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Animal Stories

Narrating across Species Lines

2011
Author:

Susan McHugh

Animal Stories

How cross-species companionship is figured across a variety of media—and why it matters

Animal Stories argues that key creative developments in narrative form became inseparable from shifts in animal politics and science in the past century. Susan McHugh traces representational patterns specific to modern and contemporary fictions of cross-species companionship through a variety of media to show how nothing less than the futures of all species life is at stake in narrative forms.

Susan McHugh offers a cultural history of human-animal relationships in the twentieth and twenty-first centuries as traced in imaginative as well as scientific and political work. McHugh challenges us to rethink how we conceptualize the creatures involved. Animal Stories thus tells us as much about animals as it does about the role of the human imagination and as such will be necessary reading for all those interested in reading literature with other media and in thinking ethically about our place in the natural world.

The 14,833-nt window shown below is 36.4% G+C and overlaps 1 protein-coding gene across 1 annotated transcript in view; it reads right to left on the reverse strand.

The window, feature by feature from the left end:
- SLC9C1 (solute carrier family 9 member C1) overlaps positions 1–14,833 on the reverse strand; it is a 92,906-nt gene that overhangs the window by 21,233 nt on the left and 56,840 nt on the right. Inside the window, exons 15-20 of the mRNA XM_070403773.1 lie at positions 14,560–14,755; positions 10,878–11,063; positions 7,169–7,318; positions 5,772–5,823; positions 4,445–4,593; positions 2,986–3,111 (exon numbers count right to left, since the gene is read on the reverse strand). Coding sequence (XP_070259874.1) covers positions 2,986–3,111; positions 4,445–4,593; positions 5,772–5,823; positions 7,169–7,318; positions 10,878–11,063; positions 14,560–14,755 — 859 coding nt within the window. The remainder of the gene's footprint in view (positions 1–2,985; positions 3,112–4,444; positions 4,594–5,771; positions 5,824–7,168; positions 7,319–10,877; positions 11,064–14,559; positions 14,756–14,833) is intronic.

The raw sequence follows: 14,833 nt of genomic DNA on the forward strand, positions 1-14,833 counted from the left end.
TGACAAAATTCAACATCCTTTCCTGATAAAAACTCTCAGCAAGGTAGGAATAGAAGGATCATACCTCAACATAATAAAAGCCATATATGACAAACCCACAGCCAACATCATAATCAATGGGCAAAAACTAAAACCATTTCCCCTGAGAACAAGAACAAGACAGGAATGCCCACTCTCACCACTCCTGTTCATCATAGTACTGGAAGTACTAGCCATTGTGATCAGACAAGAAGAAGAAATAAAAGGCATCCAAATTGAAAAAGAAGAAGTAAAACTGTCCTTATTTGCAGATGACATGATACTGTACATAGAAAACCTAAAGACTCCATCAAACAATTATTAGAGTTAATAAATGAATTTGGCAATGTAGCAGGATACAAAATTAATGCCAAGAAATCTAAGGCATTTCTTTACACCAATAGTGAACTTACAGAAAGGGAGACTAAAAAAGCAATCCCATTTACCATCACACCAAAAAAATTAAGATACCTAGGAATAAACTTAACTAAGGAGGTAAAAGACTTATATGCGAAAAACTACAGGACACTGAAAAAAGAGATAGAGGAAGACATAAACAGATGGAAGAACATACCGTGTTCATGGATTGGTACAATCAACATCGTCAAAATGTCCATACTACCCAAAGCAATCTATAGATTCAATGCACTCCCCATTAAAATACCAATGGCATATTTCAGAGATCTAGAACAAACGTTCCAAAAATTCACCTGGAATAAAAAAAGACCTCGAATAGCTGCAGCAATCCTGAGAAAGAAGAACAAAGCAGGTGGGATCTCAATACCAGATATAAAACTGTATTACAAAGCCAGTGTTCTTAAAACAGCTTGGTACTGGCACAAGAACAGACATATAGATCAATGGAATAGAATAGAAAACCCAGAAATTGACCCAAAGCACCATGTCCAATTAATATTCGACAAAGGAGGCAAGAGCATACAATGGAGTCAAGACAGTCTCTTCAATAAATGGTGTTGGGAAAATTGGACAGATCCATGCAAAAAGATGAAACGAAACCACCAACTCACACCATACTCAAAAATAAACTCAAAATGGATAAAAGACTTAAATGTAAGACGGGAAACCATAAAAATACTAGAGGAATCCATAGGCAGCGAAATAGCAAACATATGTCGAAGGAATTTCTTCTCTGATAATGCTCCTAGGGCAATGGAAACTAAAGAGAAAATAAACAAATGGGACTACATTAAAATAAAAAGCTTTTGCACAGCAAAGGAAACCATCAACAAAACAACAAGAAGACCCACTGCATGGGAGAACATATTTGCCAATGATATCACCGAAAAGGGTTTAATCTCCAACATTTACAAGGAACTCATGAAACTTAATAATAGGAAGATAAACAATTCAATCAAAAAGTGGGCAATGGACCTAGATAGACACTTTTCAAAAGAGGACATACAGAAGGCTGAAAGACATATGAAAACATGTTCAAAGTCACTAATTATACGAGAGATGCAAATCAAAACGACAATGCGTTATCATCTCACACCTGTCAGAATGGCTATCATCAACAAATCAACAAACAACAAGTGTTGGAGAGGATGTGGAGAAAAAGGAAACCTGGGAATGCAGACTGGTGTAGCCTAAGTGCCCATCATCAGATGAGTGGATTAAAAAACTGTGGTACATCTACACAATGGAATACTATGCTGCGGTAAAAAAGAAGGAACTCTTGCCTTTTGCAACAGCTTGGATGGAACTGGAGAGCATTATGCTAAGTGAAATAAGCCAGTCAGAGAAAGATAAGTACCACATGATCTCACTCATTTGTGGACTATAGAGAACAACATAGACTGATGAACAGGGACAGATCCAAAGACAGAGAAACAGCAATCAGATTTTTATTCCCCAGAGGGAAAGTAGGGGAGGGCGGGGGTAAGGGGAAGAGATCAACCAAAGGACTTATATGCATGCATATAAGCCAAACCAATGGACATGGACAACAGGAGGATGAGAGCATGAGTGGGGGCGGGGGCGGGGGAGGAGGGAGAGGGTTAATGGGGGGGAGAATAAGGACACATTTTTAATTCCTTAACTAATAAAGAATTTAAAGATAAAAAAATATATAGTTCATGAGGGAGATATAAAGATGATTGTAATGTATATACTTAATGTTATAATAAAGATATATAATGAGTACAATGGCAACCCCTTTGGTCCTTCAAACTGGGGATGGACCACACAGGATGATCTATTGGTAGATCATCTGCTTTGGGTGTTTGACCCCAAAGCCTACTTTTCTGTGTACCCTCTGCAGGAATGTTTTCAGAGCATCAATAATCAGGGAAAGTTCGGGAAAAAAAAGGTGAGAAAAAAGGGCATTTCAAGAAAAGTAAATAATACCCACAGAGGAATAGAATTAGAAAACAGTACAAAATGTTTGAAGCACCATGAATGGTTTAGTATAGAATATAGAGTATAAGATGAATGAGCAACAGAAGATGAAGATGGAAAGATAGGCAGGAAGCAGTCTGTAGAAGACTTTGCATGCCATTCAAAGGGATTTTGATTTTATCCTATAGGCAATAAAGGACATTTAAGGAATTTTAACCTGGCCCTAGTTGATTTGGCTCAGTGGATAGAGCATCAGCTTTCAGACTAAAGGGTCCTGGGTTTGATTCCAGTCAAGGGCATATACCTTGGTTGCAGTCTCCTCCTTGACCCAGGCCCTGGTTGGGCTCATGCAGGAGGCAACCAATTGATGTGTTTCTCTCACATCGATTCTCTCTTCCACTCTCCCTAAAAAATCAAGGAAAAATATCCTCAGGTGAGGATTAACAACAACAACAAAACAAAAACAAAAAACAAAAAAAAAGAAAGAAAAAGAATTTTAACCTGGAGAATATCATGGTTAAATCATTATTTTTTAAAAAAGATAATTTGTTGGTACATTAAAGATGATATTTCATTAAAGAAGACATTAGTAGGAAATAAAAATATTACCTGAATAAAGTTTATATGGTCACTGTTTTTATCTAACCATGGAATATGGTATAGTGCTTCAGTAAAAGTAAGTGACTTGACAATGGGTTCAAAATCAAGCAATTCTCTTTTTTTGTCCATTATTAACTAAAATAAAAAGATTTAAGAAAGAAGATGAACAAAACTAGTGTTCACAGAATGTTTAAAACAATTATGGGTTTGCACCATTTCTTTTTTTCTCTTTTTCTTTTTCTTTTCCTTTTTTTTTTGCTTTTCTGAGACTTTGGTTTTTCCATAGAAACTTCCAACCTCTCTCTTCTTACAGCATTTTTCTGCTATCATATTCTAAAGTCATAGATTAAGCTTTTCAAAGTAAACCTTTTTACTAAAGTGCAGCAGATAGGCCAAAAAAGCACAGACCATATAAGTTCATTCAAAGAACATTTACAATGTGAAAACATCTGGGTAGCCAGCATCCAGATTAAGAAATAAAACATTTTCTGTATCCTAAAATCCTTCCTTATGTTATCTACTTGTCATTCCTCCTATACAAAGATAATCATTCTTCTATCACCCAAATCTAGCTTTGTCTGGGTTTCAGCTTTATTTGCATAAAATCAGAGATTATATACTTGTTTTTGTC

Erica Fudge, author of Animal

Beginning with a historical account of why animal stories pose endemic critical challenges to literary and cultural theory, Animal Stories argues that key creative developments in narrative form became inseparable from shifts in animal politics and science in the past century. Susan McHugh traces representational patterns specific to modern and contemporary fictions of cross-species companionship through a variety of media—including novels, films, fine art, television shows, and digital games—to show how nothing less than the futures of all species life is at stake in narrative forms.

McHugh’s investigations into fictions of people relying on animals in civic and professional life—most obviously those of service animal users and female professional horse riders—showcase distinctly modern and human–animal forms of intersubjectivity. But increasingly graphic violence directed at these figures indicates their ambivalent significance to changing configurations of species.